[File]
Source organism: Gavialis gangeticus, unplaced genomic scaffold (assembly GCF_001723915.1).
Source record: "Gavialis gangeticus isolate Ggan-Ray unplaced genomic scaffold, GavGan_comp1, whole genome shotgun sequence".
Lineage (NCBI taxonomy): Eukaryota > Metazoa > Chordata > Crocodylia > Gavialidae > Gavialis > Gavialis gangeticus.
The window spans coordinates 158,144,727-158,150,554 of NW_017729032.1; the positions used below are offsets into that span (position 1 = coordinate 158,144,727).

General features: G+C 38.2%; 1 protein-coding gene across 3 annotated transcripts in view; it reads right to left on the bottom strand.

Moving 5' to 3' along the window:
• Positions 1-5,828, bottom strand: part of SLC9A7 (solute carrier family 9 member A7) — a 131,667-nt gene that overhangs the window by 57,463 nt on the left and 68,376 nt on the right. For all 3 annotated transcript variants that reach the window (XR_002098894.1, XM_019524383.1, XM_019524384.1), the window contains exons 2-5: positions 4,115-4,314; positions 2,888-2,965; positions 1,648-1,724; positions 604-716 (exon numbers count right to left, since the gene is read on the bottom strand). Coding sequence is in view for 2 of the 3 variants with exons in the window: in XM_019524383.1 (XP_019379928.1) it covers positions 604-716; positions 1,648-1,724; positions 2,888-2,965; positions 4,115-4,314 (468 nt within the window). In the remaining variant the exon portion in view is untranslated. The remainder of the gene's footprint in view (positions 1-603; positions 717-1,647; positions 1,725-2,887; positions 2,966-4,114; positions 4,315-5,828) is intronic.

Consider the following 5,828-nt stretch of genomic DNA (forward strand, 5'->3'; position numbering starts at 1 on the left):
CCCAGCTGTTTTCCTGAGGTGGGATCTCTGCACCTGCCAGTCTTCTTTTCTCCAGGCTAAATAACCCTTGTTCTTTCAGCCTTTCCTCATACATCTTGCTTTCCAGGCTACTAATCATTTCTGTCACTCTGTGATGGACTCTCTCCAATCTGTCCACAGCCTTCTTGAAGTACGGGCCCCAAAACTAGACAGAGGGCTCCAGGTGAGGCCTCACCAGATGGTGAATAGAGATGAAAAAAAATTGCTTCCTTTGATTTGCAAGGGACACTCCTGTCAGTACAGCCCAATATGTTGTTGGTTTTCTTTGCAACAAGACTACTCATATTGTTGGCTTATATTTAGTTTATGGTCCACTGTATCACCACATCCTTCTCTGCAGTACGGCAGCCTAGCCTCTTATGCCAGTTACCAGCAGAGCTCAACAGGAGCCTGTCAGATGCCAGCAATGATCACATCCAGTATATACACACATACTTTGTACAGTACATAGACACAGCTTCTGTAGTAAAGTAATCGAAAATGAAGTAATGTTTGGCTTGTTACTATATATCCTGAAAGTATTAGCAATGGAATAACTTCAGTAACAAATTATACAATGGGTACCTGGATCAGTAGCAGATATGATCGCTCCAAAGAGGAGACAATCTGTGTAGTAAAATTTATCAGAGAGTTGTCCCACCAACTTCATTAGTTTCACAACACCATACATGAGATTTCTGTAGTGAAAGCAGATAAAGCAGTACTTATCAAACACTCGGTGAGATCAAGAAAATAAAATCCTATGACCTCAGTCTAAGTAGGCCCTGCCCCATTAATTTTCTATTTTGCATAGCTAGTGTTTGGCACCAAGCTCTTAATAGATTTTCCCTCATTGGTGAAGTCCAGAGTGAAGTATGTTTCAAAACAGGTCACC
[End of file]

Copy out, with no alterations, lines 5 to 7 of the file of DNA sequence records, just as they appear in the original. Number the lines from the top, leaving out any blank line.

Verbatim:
General features: G+C 38.2%; 1 protein-coding gene across 3 annotated transcripts in view; it reads right to left on the bottom strand.

Moving 5' to 3' along the window:
• Positions 1-5,828, bottom strand: part of SLC9A7 (solute carrier family 9 member A7) — a 131,667-nt gene that overhangs the window by 57,463 nt on the left and 68,376 nt on the right. For all 3 annotated transcript variants that reach the window (XR_002098894.1, XM_019524383.1, XM_019524384.1), the window contains exons 2-5: positions 4,115-4,314; positions 2,888-2,965; positions 1,648-1,724; positions 604-716 (exon numbers count right to left, since the gene is read on the bottom strand). Coding sequence is in view for 2 of the 3 variants with exons in the window: in XM_019524383.1 (XP_019379928.1) it covers positions 604-716; positions 1,648-1,724; positions 2,888-2,965; positions 4,115-4,314 (468 nt within the window). In the remaining variant the exon portion in view is untranslated. The remainder of the gene's footprint in view (positions 1-603; positions 717-1,647; positions 1,725-2,887; positions 2,966-4,114; positions 4,315-5,828) is intronic.